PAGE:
Colin Hay coming to Beaver Creek |

Colin Hay coming to Beaver Creek

Special to the DailyFormer Men at Work front man Colin Hay is back on the road with a new live album released last month. He's playing Thursday night at the Vilar Center in Beaver Creek.

BEAVER CREEK, Colorado – Men at Work made him a star, “Scrubs” kicked his solo music and acting careers into high gear, and “American Sunshine” sheds light in his life.

Former Men at Work front man Colin Hay is back on the road with some old friends playing some new music. He’ll be at the Vilar Center Thursday as part of the Underground Sound series, a a showcase of some of the fastest rising stars in roots music today. It’s also a great place to catch stars like Hay.

These days, he’s a singer-songwriter-rock-star-Australian-Scotsman-Los-Angelino. He’s making compelling music, playing it with his big hits. It’s an equation that equals an enjoyable evening.

Men at Work made its last album in 1985. What’s a rock star to do?

Well, if you live in Los Angeles, you write sensitive material and get a little lucky when Zach Braff includes it in his movie “Garden State.”

“Men at Work had opened all of these doors for me, and I had become successful,” Hay said in an interview. “I had to take that opportunity when it came.”

Hay was born in Scotland and landed in Australia as a teen. In 1979, he met most of the musicians with whom he would form Men at Work. Columbia Records signed them in 1981, and his life changed.

Men at Work’s debut record, “Business as Usual,” sold 6 million and give the music world two No. 1 singles, “Down Under” and “Who Could It Be Now?,” and earn a Grammy Award.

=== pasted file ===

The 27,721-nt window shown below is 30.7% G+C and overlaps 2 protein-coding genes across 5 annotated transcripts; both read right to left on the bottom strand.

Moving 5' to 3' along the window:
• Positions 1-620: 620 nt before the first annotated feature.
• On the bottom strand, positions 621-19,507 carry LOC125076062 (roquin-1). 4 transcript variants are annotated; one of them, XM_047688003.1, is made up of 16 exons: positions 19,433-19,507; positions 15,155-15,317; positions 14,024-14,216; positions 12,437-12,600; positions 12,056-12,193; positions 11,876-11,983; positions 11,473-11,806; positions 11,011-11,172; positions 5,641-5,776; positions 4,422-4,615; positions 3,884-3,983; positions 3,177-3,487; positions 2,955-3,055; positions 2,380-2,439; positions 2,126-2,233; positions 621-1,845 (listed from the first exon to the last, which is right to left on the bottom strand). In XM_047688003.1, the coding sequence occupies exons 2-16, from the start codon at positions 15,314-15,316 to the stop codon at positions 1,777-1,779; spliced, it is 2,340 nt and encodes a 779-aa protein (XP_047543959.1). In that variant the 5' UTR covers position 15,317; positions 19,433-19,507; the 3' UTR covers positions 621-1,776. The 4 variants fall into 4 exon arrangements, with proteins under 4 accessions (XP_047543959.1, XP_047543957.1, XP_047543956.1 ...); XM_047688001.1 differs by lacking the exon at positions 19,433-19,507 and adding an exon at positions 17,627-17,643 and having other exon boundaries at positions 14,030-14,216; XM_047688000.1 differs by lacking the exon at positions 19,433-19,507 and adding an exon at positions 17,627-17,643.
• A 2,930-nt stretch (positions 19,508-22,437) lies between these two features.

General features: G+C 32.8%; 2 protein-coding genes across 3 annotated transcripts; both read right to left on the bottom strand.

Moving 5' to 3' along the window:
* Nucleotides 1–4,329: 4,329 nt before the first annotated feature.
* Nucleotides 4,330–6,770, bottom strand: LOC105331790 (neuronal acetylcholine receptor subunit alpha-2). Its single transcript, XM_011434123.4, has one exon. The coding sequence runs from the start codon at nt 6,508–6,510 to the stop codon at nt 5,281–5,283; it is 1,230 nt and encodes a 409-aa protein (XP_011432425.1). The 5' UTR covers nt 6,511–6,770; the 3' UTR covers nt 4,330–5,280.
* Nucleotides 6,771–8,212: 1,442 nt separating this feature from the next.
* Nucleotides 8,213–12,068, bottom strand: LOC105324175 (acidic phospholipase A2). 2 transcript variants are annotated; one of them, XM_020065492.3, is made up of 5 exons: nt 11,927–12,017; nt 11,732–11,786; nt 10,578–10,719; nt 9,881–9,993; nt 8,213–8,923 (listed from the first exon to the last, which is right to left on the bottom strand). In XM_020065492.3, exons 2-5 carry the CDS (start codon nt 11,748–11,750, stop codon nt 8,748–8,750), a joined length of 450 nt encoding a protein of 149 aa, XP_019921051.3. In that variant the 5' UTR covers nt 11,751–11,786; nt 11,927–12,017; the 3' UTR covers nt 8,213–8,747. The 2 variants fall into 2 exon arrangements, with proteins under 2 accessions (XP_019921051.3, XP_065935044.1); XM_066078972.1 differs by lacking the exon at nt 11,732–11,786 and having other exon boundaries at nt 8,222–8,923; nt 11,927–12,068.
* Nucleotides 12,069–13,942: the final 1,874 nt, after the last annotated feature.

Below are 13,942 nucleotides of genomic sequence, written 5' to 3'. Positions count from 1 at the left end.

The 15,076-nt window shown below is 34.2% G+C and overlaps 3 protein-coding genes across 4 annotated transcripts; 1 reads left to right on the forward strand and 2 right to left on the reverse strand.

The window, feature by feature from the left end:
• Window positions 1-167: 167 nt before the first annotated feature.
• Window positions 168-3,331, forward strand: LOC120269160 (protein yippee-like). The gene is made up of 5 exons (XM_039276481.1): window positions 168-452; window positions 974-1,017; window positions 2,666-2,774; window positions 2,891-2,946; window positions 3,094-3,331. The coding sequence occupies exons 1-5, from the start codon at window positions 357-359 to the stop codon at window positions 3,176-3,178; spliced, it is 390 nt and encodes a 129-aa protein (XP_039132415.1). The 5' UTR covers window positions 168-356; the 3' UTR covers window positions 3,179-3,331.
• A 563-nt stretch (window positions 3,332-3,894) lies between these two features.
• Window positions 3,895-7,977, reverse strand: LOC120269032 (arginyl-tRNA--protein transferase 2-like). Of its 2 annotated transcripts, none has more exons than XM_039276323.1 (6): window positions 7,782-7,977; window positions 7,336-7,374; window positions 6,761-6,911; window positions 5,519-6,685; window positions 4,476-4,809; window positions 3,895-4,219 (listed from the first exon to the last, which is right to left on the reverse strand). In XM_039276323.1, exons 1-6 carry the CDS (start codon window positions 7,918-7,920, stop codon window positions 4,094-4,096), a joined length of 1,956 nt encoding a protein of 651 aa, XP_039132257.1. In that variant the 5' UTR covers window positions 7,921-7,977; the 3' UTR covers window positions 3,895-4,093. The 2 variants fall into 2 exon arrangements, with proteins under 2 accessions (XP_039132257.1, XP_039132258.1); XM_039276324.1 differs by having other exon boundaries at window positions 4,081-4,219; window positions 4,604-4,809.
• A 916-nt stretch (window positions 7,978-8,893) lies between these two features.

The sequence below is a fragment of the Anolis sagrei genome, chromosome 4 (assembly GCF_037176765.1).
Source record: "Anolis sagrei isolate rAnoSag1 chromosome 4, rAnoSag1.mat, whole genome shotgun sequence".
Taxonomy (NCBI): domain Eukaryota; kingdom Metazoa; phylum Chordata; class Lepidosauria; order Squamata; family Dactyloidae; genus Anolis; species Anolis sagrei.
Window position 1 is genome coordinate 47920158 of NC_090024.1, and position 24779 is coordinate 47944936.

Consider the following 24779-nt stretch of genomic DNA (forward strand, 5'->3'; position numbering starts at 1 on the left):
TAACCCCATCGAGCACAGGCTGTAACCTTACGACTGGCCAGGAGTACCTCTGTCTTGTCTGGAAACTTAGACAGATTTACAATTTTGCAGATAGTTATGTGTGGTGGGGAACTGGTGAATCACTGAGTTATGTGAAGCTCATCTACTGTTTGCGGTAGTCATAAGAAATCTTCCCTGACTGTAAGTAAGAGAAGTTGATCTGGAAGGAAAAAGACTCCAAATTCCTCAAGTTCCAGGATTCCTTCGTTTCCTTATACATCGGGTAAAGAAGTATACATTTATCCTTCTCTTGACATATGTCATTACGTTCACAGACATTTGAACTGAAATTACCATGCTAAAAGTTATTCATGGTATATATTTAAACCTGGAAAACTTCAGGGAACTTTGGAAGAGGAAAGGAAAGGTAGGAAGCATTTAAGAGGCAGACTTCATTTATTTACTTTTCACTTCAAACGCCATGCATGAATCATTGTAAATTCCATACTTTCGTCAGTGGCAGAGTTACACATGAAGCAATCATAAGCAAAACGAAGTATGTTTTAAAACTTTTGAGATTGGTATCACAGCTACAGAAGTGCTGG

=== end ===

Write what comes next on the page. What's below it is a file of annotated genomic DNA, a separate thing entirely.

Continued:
Two follow-up albums later, the band had run its course, and Hay headed for the Golden State and a solo career.

The abridged version has him working solo for years until Braff found a spot for him in his independent film. It brought his music to a much younger audience.

An appearance on the hit television show, “Scrubs,” also with Braff, helped push Hay back into the spotlight and back out on the road.

It’s not stadium rock and it’s not Men at Work, but music is his art, his trade, and it’s worth doing right, he says.

Most of his shows are in venues about the size of the Vilar Center, 500 to 900 people.

“It’s enough people to inspire one to keep going. You know you actually have an audience,” Hay said.

His latest studio album, “American Sunshine,” is nothing short of art, inspired by Hay’s experience in the U.S. in general and Southern California in particular.

“The United States is home to the people I grew up idolizing,” Hay said. “There’s a lot of extreme behaviors here, but I always thought there was something kind of valiant about Australia and America.”

Even though he’s grateful for Men at Work’s success, it was not going to last forever. He’s back to his roots, playing guitar in small and medium-sized venues.

“Maybe something else will come up that changes the direction of things, but at the moment, this seems to have some good energy attached it,” Hay said.

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